Thirty-one or Trente et un is a gambling card game played by two to seven people, where players attempt to assemble a hand which totals 31. Such a goal has formed the whole or part of various games like Commerce, Cribbage, Trentuno, and Wit and Reason since the 15th century.

    The game was allegedly invented in an underground poker club at Hammarbykajen, Stockholm in Sweden owned by the Russian mafia. The game is a variation of the Swedish card game, Fem-kort. The poker-related card game called Chicago is one of the most popular card games in Finland today. Relying on the keeping of score instead of the placing of bets, it is suitable even for environments such as schools, where gambling is often prohibited. The game exists in countless versions, so here a basic game will be followed by a number of possible variations.

    Golf (card game)

    Golf is a card game where players try to earn the lowest number of points over the course of nine deals.

    Gnav

    Gnav is a traditional game that is played with either cards or wooden pieces. Related games are Gnaio, Cuccù, Hexenspiel or Vogelspiel, Kille, Coucou and Ranter Go Round. The game can be played by 20 or more players, and a minimum of two.

    Ranter-Go-Round

    Ranter-Go-Round is a primitive gambling game and children's game using playing cards. It is known in most European countries as Cuckoo; the French variant being called Coucou. Other English-language names include Chase the Ace, Cuckoo and, in America, as Screw Your Neighbor.

    Troccas

    Troccas is a member of the Tarot family of card games. It is played in the Romansh speaking part of the canton Grisons of Switzerland. It is not known exactly how this game entered Switzerland but it is generally thought to have arrived from Italy during the 17th century.

    Commerce is an 18th-century gambling French card game akin to Thirty-one and perhaps ancestral to Whisky Poker and Bastard Brag. It aggregates a variety of games with the same game mechanics. Trade and Barter, the English equivalent, has the same combinations, but a different way of acquiring them. Trentuno, Trent-et-Uno, applies basically to the same method of play, but also has slightly different combinations. Its rules are recorded as early as 1769.

    Trappola

    Trappola is an early 16th-century Venetian trick-taking card game which spread to most parts of Central Europe and survived, in various forms and under various names like Trapulka, Bulka and Hundertspiel until perhaps the middle of the 20th century. It was played with a special pack of Italian-suited cards and last reported to have been manufactured in Prague in 1944. Piatnik has reprinted their old Trappola deck for collectors.

    Glossary of card game terms List of definitions of terms and jargon used in card games

    The following is a glossary of terms used in card games. Besides the terms listed here, there are thousands of common and uncommon slang terms. Terms in this glossary should not be game-specific, but apply to a wide range of card games. For glossaries that relate primarily to one game or family of similar games, see Game-specific glossaries.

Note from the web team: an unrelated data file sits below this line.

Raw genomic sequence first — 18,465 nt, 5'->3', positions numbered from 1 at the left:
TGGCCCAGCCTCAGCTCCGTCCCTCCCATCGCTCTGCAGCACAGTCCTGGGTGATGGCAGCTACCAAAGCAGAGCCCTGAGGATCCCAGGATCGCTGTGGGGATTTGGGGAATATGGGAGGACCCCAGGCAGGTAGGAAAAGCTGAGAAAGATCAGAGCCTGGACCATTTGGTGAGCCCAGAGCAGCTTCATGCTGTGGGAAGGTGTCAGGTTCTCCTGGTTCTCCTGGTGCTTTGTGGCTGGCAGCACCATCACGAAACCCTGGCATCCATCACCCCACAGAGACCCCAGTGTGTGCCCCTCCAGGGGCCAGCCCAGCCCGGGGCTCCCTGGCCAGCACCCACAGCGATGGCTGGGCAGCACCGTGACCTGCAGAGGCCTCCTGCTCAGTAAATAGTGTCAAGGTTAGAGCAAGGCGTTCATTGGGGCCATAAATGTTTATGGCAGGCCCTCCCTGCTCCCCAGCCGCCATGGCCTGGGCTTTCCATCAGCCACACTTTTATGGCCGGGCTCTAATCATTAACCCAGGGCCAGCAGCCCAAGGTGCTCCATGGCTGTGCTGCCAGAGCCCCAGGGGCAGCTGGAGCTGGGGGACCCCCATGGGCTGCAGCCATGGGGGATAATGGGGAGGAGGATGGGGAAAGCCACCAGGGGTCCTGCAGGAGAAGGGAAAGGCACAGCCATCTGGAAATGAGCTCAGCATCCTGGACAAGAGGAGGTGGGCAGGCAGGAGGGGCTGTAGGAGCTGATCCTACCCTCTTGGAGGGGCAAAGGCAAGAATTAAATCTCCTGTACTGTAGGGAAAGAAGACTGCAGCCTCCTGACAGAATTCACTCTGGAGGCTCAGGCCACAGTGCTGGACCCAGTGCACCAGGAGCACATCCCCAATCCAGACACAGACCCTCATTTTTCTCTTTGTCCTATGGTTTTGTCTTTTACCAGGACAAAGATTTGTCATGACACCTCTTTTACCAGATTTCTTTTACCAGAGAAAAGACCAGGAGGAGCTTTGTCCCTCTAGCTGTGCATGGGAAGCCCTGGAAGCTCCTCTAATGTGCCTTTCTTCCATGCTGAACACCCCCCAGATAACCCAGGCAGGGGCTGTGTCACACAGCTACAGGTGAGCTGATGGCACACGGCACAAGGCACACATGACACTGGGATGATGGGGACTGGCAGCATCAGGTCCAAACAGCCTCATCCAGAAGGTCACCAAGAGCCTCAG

Bräus Old Swedish card game from the island of Gotland

    Bräus is an old Swedish card game from the island of Gotland that differs from all others in that not all cards are actually playable. The game is descended from the oldest known card game in Europe, Karnöffel, a fact testified by its unusual card ranking and lack of a uniform trump suit.

    Schwimmen or Einunddreißig is a social card game for two to nine players, played with a 32-card Piquet pack, that is popular in Austria and Germany. Although it is also called Einunddreißig, this should not be confused with a predecessor of Siebzehn und Vier (Twenty-One), also called Einunddreißig. Schwimmen is German for "swimming" which refers to the last chance that a player gets before they drop out.

    Husarln Card game, an Austrian variant of Hungarian Tarok

    Husarln ("Hussar") is a mid-20th century, three-hand card game of the Austrian branch of the Tarot family. It is a 42-card variant of Illustrated Tarock and appears to be a close Austrian relative of the 42-card Hungarian tarock card games. The game is dominated by the distribution of Tarocks, giving it a "brisk and energetic feel" that is reflected in its name. It is also known as Block Tarock, although that name was given to a quite different and older game.

    Norsemans Knock Classic Swedish card game

    Norseman's Knock or Norrlandsknack is a classic Swedish card game for 3 to 5 players, known since the mid-1800s. It is traditionally played for money. The game is about winning as many tricks as possible and above all not being completely left without a trick.

    Köpknack Swedish card game

    Köpknack is an old Swedish card game which is a development of Knack and, like the latter, is mainly played for stakes. The game is also known as Trekort, a name used for several other similar card games.

    Mulle is a Swedish card game that has been developed from Byggkasino which, in turn, is a derived from the English fishing game of Casino. Mulle is a common game in Swedish prisons.

    Coucou

    Coucou, also called As Qui Court or Hère, is an historical French card game that uses a pack of 32 or 52 cards and is played by five to twenty players. It had the originality of being played with only one card in hand. As a shedding game, there was only one winner who may claim the stakes if there are any.

    Krypkille

    Krypkille is a Swedish card game that is played with a Kille pack. The game is similar to the game of Cucumber played with regular French-suited cards.

    Cucumber is a north European card game of Swedish origin for two or more players. The goal of the game is to avoid taking the last trick. David Parlett describes it as a "delightful Baltic gambling game".

    Femkortskille

    Femkortskille, also called Knackkille or Bultkille, is a Swedish card game that is played with a Kille pack. The game originated in the middle of the 19th century by transferring the principles of the game of Femkort to a game played with Kille playing cards. Like Kille, Femkortskille is traditionally played for money.

    References

    1. 1 2 "kille". ne.se. Retrieved 2017-12-10.
    2. 1 2 3 4 5 Insert sheet in Killelek from Offason. Regler för Killespelet – Historik. Dan Glimne.
    3. Fredmans Testamente nummer 181, Kambiospelet. Carl Michael Bellman. Läst 2012-06-17
    4. Envar sin egen professor, på Artbin. Falstaff, fakir.
    5. "Kille". Språktidningen. Retrieved 2017-12-10.
    6. "Kucku". SAOB. Läst 2012-01-29.
    7. Insticksblad i Killelek från Offason. Regler för Killespelet. Ali Jerrimalm.

    Bibliography